HGetting outside for a winter workout can be fun. Whether you’re hitting the slopes or running through the flora of your own neighborhood, it can feel bad to conquer the elements no matter how bad it is out there.
But winter weather can be rough on our skin. Strong winds, winter sun, rain and snow and cold temperatures can leave us with dry, burnt skin and even rashes or frostbite.
So how can you protect your skin and still enjoy a workout in the fresh (if chilly) air?
Don’t underestimate the winter sun—especially during hard work
Sunscreen has been scientifically proven to reduce the risk of squamous cell and melanoma skin cancers. A recent review Canadian Medical Association Journal Children and adults are advised to use lotions with at least 30 SPF all year round to protect the skin from the harmful effects of UV rays.
It can be easy to forget to apply sunscreen in the winter, says board-certified dermatologist Geeta Yadav, MD. Yet we sometimes get more exposure—especially when we’re working
“With winter sports, it’s not just direct sunlight but also indirect sunlight reflected off the snow. This reflection can cause some sun damage, and if you’re at a high altitude, the atmosphere isn’t as thick and so you’re at a higher risk of sun damage,” explained Dr. Yadav. do
High-intensity exercise can damage the skin by causing oxidative stress, which depletes its antioxidant concentrations, a study of male cyclists and runners revealed. European Journal of Applied Physiology. This means the first line of defense against the sun is weakened.
Dr Yadav says the general advice is to always apply sunscreen as part of your daily routine. He actually recommends using 45 to 50 SPF because most people don’t apply 30 SPF enough.
And if you come back from a training session outside and discover that you are sunburned? “There’s mixed evidence that using a non-steroidal anti-inflammatory like Advil can help, or applying aloe, which can be soothing and have some hydrating effect,” says Dr. Yadav.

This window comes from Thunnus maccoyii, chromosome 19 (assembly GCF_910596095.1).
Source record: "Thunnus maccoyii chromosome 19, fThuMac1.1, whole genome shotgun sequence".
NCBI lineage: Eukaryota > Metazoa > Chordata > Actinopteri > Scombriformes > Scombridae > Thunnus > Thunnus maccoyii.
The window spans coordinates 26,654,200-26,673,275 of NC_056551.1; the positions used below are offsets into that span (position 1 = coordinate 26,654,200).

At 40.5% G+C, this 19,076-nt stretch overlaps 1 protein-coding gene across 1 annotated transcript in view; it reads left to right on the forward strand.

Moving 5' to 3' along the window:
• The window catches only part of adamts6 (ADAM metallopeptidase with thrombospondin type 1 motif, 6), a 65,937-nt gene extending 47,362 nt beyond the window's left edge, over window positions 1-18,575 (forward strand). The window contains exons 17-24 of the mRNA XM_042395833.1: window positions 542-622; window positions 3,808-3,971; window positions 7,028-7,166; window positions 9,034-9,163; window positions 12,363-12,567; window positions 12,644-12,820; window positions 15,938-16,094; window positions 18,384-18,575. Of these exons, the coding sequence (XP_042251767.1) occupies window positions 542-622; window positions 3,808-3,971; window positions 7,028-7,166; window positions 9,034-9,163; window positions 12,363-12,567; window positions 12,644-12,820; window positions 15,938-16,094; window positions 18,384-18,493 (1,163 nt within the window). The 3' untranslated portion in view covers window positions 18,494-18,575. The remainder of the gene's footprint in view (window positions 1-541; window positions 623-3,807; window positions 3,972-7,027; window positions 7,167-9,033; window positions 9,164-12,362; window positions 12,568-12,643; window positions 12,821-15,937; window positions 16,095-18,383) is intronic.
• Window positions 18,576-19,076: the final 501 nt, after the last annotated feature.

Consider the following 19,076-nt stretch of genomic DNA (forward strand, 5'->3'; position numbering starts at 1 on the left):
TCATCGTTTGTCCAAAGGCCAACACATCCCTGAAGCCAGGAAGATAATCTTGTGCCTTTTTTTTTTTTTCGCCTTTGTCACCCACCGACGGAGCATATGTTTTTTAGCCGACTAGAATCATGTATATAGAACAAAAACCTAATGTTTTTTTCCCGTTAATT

Protect from cold, wet and wind
When the temperature drops below freezing (or, you know, you just don’t want to be miserable) the right clothing is essential to prevent frostbite. According to a review Journal of the American Academy of Dermatology Running, a combination of cold weather and wind, reduces clothing’s ability to insulate your body by about 10 percent, so factor that into when you’re considering how many layers to wear.
While you may prefer more form-fitting clothing the rest of the year, when it freezes, layers of loose clothing allow trapped air warmed by your body heat to act as an insulator. You should also protect your neck with a synthetic, breathable garment. A warm, moisture-wicking sock can also protect your feet from chilblains, a painful, itchy skin inflammation.
Of course, it’s usually not practical to cover it per inches of skin To protect your face (or anywhere else that’s exposed), apply an oil-based lotion, cream, or ointment to act as a barrier and seal in moisture and heat. “I’m a really big fan of Vaseline in the winter. But there are also many barrier products that contain lanolin or petrolatum mineral oil that act as windbreaks,” says Dr. Yadav Apply your sunscreen first so it absorbs better.
Also, wait to shower and shave until after your workout, since the skin’s sebum acts as a natural barrier.
Rehydrate once you get home
In addition to covering skin with a barrier before heading outside, you’ll want to treat dry, weathered skin after your workout. “I tend to go for things that have ceramides or colloidal oatmeal like Aveeno products or glycerin or hyaluronic acid like the SkinCeuticals serum, to help bring that moisture back into the skin because it definitely helps speed up the healing process,” says Dr. Yadav.
Staying hydrated by drinking water and avoiding alcohol will also help hydrate the skin.
Be aware that hand sanitizer will dry out your skin even more, so if you need to use it, make sure you also use lotion. “A great trick is to keep a moisturizer next to your bed to moisturize your feet and your hands. They get the most abuse in the winter,” says Dr. Yadav.
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